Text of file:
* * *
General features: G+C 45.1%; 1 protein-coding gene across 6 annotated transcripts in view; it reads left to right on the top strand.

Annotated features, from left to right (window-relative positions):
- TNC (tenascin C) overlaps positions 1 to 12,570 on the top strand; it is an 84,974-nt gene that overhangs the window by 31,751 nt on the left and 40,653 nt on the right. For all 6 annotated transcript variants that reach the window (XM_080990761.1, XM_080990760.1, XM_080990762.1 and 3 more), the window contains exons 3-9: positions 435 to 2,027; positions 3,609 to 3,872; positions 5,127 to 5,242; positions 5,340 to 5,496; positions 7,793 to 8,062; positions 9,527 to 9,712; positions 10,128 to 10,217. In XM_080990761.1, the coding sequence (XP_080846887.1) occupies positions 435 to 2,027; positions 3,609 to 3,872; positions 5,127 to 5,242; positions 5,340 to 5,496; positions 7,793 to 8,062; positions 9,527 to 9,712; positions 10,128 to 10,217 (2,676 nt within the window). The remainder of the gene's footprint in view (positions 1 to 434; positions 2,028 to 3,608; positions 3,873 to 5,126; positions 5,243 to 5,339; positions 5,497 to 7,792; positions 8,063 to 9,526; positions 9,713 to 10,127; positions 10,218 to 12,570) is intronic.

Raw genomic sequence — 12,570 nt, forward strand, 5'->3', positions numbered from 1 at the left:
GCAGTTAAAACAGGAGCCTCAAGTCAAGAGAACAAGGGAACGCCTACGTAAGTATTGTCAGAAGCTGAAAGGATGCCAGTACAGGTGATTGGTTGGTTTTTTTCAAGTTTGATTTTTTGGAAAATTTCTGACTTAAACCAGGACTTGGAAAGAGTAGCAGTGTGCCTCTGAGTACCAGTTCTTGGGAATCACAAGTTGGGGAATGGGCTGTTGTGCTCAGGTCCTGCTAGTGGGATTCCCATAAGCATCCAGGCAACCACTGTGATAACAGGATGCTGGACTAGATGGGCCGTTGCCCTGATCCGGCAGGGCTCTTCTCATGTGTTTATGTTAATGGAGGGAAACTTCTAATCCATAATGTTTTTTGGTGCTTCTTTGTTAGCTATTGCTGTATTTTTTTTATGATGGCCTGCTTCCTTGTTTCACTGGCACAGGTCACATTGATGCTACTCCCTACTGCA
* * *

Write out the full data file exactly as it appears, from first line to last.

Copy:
General features: G+C 45.1%; 1 protein-coding gene across 6 annotated transcripts in view; it reads left to right on the top strand.

Annotated features, from left to right (window-relative positions):
- TNC (tenascin C) overlaps positions 1 to 12,570 on the top strand; it is an 84,974-nt gene that overhangs the window by 31,751 nt on the left and 40,653 nt on the right. For all 6 annotated transcript variants that reach the window (XM_080990761.1, XM_080990760.1, XM_080990762.1 and 3 more), the window contains exons 3-9: positions 435 to 2,027; positions 3,609 to 3,872; positions 5,127 to 5,242; positions 5,340 to 5,496; positions 7,793 to 8,062; positions 9,527 to 9,712; positions 10,128 to 10,217. In XM_080990761.1, the coding sequence (XP_080846887.1) occupies positions 435 to 2,027; positions 3,609 to 3,872; positions 5,127 to 5,242; positions 5,340 to 5,496; positions 7,793 to 8,062; positions 9,527 to 9,712; positions 10,128 to 10,217 (2,676 nt within the window). The remainder of the gene's footprint in view (positions 1 to 434; positions 2,028 to 3,608; positions 3,873 to 5,126; positions 5,243 to 5,339; positions 5,497 to 7,792; positions 8,063 to 9,526; positions 9,713 to 10,127; positions 10,218 to 12,570) is intronic.

Raw genomic sequence — 12,570 nt, forward strand, 5'->3', positions numbered from 1 at the left:
GCAGTTAAAACAGGAGCCTCAAGTCAAGAGAACAAGGGAACGCCTACGTAAGTATTGTCAGAAGCTGAAAGGATGCCAGTACAGGTGATTGGTTGGTTTTTTTCAAGTTTGATTTTTTGGAAAATTTCTGACTTAAACCAGGACTTGGAAAGAGTAGCAGTGTGCCTCTGAGTACCAGTTCTTGGGAATCACAAGTTGGGGAATGGGCTGTTGTGCTCAGGTCCTGCTAGTGGGATTCCCATAAGCATCCAGGCAACCACTGTGATAACAGGATGCTGGACTAGATGGGCCGTTGCCCTGATCCGGCAGGGCTCTTCTCATGTGTTTATGTTAATGGAGGGAAACTTCTAATCCATAATGTTTTTTGGTGCTTCTTTGTTAGCTATTGCTGTATTTTTTTTATGATGGCCTGCTTCCTTGTTTCACTGGCACAGGTCACATTGATGCTACTCCCTACTGCA